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Roger E. Lauer, Ph.D.
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Lisa Woodcock-Burroughs, Ph.D.
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Roger E. Lauer, Ph.D. Director
Lisa Woodcock-Burroughs, Ph.D. Assistant Director
Developing Unique Minds
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Mental Health in Ann Arbor: What is Schizophrenia?

Have you ever wondered what is Schizophrenia? It is common to have heard about Schizophrenia but to not know much about it.

Schizophrenia originates from the Greek language and was initially identified by the psychiatrist Paul Eugen Bleuler in 1910. Researchers believe that 1% of people have Schizophrenia and it affects people most commonly in ages 16-30, it can happen in childhood and older age but not as frequently.

A lot of people think that Schizophrenia is somehow related to having multiple personality disorder – that is in fact not true, they are not related. Schizophrenia is a disorder of the brain that is neurodevelopmental and it alters how people think and act. It is actually considered a syndrome which means people can have different types of symptoms and not all people may have the same symptoms.

There is not one specific cause of Schizophrenia. Its etiology is thought to be a combination of genetics and environmental influences like development in the womb and childhood experiences (nature and nurture). It is a combination of these influences that can trigger atypical brain functioning. In people with Schizophrenia the neurotransmitters in their brain may not be functioning optimally. Dopamine is one of the brain chemicals believed to be too high in certain parts of the brain in people with Schizophrenia, which many of the medications used to treat people with Schizophrenia target.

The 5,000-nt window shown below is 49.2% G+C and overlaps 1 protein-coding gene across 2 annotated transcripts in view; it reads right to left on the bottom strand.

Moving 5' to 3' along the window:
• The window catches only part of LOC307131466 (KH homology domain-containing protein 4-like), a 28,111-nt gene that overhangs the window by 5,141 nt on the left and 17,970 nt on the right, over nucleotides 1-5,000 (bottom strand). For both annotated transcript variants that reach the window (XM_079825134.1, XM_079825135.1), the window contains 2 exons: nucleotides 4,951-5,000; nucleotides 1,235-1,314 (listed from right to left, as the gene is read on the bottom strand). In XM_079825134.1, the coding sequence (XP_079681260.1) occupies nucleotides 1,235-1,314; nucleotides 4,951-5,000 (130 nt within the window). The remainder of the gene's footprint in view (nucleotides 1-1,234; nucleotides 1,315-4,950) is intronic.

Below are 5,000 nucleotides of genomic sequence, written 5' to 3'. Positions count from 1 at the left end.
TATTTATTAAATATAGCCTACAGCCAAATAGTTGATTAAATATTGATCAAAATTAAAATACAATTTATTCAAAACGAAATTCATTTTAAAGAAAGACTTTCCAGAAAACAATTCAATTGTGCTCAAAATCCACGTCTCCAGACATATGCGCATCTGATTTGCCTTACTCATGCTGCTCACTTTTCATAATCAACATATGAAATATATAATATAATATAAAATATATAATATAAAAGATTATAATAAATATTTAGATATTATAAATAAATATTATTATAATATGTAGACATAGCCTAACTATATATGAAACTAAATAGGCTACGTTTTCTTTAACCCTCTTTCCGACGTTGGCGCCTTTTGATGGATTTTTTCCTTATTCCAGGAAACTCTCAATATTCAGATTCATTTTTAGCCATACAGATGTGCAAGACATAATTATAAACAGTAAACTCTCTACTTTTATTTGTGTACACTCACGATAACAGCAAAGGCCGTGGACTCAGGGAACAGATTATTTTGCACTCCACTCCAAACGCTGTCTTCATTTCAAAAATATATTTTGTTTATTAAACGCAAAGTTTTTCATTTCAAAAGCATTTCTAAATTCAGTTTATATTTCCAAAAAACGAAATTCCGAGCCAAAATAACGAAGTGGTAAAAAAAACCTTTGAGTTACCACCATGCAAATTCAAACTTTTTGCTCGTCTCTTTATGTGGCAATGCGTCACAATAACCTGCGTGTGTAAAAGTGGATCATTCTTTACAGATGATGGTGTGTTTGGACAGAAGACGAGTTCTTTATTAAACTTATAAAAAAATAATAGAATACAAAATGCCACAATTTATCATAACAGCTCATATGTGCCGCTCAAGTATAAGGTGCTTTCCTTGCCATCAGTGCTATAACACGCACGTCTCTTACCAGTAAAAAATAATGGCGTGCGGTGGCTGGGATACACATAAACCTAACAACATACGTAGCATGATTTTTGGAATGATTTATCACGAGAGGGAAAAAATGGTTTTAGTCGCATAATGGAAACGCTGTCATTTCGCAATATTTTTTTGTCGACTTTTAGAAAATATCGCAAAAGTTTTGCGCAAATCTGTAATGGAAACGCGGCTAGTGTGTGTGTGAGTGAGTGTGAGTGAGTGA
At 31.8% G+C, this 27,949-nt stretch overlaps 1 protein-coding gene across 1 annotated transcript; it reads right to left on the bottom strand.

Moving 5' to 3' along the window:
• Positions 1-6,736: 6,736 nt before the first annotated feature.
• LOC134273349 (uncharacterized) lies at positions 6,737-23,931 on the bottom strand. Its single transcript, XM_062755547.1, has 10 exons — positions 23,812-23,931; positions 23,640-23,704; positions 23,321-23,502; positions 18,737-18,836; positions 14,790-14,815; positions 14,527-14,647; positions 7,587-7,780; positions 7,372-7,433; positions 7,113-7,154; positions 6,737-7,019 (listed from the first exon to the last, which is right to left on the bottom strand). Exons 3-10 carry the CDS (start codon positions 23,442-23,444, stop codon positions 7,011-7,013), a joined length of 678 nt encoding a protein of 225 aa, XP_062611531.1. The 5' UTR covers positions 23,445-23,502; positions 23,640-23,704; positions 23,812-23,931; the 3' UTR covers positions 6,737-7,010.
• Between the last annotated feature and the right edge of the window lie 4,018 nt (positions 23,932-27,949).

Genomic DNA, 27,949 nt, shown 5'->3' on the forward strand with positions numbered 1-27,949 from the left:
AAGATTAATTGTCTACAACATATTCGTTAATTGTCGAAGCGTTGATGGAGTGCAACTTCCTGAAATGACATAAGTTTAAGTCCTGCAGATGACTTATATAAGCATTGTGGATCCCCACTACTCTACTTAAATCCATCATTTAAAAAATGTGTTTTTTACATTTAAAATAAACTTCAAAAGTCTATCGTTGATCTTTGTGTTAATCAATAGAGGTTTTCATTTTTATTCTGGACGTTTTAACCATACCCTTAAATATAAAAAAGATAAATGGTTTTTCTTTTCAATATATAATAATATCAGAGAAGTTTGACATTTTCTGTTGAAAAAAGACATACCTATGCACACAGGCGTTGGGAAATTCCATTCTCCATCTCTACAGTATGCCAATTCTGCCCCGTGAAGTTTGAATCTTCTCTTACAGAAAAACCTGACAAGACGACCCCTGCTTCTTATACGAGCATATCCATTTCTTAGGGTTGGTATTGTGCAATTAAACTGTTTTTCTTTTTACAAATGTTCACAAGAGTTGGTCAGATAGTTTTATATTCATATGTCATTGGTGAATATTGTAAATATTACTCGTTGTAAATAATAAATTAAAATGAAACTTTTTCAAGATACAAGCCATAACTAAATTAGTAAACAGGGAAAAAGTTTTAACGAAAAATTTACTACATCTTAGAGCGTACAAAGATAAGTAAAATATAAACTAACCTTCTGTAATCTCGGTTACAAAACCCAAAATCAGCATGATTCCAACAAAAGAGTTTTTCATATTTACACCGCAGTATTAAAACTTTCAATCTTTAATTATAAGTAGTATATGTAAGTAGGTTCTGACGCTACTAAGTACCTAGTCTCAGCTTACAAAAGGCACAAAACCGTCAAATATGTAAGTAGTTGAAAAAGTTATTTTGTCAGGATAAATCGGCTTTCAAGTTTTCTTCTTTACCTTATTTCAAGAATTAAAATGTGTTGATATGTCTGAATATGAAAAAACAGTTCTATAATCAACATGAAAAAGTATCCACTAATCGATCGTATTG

Before Schizophrenia appears, there is a time prior called the Prodrome where the symptoms start to appear and there is a decline in typical behaviors. During this time, a person’s academic or work performance starts to suffer as well as their relationships. People may display paranoia or suspiciousness, they could experience delusions and start to act in an unusual manner. The prodrome many times can lead to Schizophrenia, but not in every case.

People with schizophrenia may experience delusions or abnormal beliefs, along with hallucinations or seeing and hearing things that are not there. They may isolate themselves, be a bit confused or disorganized in their actions and can seem to lack emotions. Schizophrenic symptoms can be triggered by a stressful life event and should be diagnosed based by a skilled clinician using a thorough process including a clinical interview to obtain historical information from the client and their family (if possible), observations of the client, as well as formal psychological testing examining personality and other aspects of thinking.

At CNLD, we work with individuals experiencing concerns about thought disorders in order to accurately diagnose what may be happening. We work with experienced professionals in the community who can assist in putting together an intervention plan to address these concerns. For more information, please contact our office.

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